Unlike last year's Earth Day release, 'Earth,' or 'March of the Penguins' or the filmmaker's previous documentary, 'Winged Migration,' 'Oceans' doesn't follow a particular story arc. It's very broad in focus, showing you a little bit about a lot of different oceanic creatures, habitats and concerns, as opposed to letting audiences concentrate on a particular aspect of the ocean. With such a vast subject, the documentary (and Brosnan's occasionally overly-ponderous narration), while beautiful and amazing, can also lose jittery kids. Preschoolers in particular may think it's snoozy in some sections and scary in others. Mature kids (say 6 and up) with an interest in science and decent attention spans, however, will delight in the spectacle that is the sea.

'Oceans'
Directors: Jacques Perrin and Jacques Cluzaud
Rated: G

Parent Concerns: Although this Disneynature documentary is rated G, there are a few scenes that might scare young children, because they involve "the circle of life," or as narrator Pierce Brosnan tells us at one point, "In the ocean, big fish eat little fish." Nature can be cruel, and the ocean is far from an exception. Birds of prey pick off just-hatched baby sea turtles one by one as they try to make it to the shore; Orcas catch sea lion cubs off-guard; two crustaceans brawl it out until one of them ends up without a limb or two. There are no lingering shots of bloody water, however, and the most disturbing part of the film is the sequence about the horrors of overfishing, which shows all of the fish inadvertently caught in a fishing net. If your kids like sitting through Nat Geo or Discovery Channel shows, they should be able to handle 'Oceans' just fine.




Moviefone Mama Says: Unlike last year's Earth Day release, 'Earth,' or 'March of the Penguins' or the filmmaker's previous documentary, 'Winged Migration,' 'Oceans' doesn't follow a particular story arc. It's very broad in focus, showing you a little bit about a lot of different oceanic creatures, habitats and concerns, as opposed to letting audiences concentrate on a particular aspect of the ocean. With such a vast subject, the documentary (and Brosnan's occasionally overly-ponderous narration), while beautiful and amazing, can also lose jittery kids. Preschoolers in particular may think it's snoozy in some sections and scary in others. Mature kids (say 6 and up) with an interest in science and decent attention spans, however, will delight in the spectacle that is the sea.

Here are three tips to extend your movie-going experience beyond the multiplex.

1. Get Involved: Anyone who sees the movie opening week will also be donating to a "save the oceans" conservation effort. Yes, this is a way to manipulate encourage you to bolster the movie's box office haul, but if you were planning to see it anyway, this is an added incentive. But why stop there, when all you've done is buy a movie ticket or four? If you're fired up about keeping oceans clean and more fish alive, you can find out how to adopt a coral reef; help rehabilitate injured sea turtles; volunteer to clean trash off the nearest seashore; or at the very least follow the three "Rs" even my pre-K daughter can remember: reduce, reuse, recycle.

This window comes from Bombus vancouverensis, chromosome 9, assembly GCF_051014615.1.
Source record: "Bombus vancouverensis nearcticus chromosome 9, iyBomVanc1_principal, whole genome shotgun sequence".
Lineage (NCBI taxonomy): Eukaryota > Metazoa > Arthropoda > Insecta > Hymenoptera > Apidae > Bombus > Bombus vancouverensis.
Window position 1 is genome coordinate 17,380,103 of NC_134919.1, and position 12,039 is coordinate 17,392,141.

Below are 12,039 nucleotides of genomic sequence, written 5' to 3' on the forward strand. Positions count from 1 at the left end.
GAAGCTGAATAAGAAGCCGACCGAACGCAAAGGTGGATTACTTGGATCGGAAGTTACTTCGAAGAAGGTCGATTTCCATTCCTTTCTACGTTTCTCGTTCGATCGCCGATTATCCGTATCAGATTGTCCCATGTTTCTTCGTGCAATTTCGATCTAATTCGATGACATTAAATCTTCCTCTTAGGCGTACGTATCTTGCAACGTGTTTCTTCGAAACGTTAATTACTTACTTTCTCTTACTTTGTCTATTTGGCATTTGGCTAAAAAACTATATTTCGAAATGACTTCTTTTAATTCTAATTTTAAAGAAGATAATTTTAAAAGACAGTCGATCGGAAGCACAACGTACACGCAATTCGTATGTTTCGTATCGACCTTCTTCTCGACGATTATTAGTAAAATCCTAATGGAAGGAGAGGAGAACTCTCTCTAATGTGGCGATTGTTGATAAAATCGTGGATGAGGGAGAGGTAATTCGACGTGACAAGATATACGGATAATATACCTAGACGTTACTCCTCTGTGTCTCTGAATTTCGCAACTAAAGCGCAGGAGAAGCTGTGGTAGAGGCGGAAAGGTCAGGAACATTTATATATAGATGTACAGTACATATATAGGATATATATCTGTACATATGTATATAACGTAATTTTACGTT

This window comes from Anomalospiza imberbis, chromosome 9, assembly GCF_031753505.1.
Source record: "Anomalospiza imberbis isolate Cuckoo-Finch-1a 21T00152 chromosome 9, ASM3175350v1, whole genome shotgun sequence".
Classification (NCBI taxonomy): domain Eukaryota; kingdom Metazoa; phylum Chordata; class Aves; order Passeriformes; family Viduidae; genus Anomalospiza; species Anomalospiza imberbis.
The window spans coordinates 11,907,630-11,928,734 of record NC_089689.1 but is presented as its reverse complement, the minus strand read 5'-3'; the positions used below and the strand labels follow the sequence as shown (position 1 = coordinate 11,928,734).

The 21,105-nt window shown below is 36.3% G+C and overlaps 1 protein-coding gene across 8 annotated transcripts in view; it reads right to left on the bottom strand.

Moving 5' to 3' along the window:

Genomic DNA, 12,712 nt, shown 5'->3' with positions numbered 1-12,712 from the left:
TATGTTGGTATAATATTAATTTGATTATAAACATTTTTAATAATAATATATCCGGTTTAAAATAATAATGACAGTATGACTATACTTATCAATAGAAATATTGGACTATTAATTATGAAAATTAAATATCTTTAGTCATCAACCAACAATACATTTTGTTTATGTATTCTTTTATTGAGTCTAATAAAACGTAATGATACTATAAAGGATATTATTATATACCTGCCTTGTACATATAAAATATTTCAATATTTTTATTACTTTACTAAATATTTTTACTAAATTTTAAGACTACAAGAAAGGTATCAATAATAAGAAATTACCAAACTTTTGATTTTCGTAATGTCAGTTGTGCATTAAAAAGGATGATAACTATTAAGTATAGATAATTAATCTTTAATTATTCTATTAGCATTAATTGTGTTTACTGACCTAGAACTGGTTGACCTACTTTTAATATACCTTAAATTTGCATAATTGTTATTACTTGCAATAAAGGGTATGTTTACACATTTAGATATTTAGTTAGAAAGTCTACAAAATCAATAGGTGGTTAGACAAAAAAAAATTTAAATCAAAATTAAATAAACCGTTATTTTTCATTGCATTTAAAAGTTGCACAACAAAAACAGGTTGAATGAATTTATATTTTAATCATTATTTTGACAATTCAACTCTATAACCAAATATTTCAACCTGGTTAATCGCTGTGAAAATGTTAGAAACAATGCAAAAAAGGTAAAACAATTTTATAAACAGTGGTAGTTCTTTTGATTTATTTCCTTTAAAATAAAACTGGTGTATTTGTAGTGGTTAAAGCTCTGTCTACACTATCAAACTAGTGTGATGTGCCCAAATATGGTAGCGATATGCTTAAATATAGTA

2. The More You Know: Disney has teamed up with National Geographic to develop educational materials for teachers who want to incorporate some of 'Oceans' lessons into the classroom, but parents should feel free to download the activity book (look in the "for educators" tab) and go through it with your kids. My second grader and I skipped a few parts (we weren't so keen on the kelp forest bit), but we enjoyed delving deeper into the sea, learning about habitats, evolutionary adaptations and more. Since the documentary doesn't dwell too long on any one area or animal, it was a perfect (and educational!) way to take the movie experience to another level.

3. One Fish, Two Fish: Some of the most wondrous scenes in the documentary introduce us to all manner of interesting ocean creatures. My son and I kept a list of our favorites, and then looked them up on our computer at home. I encourage your family to do the same. Here are just a few of the fascinating fish we favored: the blanket octopus that looks like a silk scarf; the enchanting sea dragon that stays in the same patch of Australian water its entire life; and narwhals, aka the "unicorns of the sea," that look like something out of J.K. Rowling's 'Fantastic Beasts and Where to Find Them.'


Three to See: More Earth-Friendly Movies
Kids: 'Happy Feet' is more than just a kiddie musical about tap-dancing penguins; there's a real green-friendly message thrown in too.

Tweens: 'Hoot' is an underrated little tween drama about kids who save an endangered owl habitat from being torn down and turned into suburban sprawl.

Teens: 'Avatar' is an environmentalist film wrapped up in a big, expensive, blue 3-D ribbon. If only, like the Na'vi, we could commune with the earth.

For All: 'Wall-E' is an adorable robot, but he's proof of what can go horribly wrong if we don't stop over-consuming and then throwing out too much of our big and large stuff.

Also in theaters:
'How to Train Your Dragon'
'Diary of a Wimpy Kid'
'Alice in Wonderland'